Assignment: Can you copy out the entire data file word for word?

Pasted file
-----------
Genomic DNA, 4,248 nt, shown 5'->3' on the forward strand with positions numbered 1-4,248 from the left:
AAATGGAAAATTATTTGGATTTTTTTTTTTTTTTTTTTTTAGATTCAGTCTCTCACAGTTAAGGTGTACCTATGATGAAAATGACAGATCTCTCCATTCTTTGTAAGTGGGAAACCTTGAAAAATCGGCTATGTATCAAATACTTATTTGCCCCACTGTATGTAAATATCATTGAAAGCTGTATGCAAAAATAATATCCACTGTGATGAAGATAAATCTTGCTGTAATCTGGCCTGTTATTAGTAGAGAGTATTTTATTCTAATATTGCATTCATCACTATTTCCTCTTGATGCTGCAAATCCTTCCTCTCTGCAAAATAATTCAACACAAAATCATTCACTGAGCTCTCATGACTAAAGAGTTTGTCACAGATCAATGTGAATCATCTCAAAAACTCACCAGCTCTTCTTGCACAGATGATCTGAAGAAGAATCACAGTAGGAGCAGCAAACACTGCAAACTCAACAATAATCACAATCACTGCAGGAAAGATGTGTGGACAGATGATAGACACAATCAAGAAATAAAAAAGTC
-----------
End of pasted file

Genomic DNA, 4,248 nt, shown 5'->3' on the forward strand with positions numbered 1-4,248 from the left:
AAATGGAAAATTATTTGGATTTTTTTTTTTTTTTTTTTTTAGATTCAGTCTCTCACAGTTAAGGTGTACCTATGATGAAAATGACAGATCTCTCCATTCTTTGTAAGTGGGAAACCTTGAAAAATCGGCTATGTATCAAATACTTATTTGCCCCACTGTATGTAAATATCATTGAAAGCTGTATGCAAAAATAATATCCACTGTGATGAAGATAAATCTTGCTGTAATCTGGCCTGTTATTAGTAGAGAGTATTTTATTCTAATATTGCATTCATCACTATTTCCTCTTGATGCTGCAAATCCTTCCTCTCTGCAAAATAATTCAACACAAAATCATTCACTGAGCTCTCATGACTAAAGAGTTTGTCACAGATCAATGTGAATCATCTCAAAAACTCACCAGCTCTTCTTGCACAGATGATCTGAAGAAGAATCACAGTAGGAGCAGCAAACACTGCAAACTCAACAATAATCACAATCACTGCAGGAAAGATGTGTGGACAGATGATAGACACAATCAAGAAATAAAAAAGTC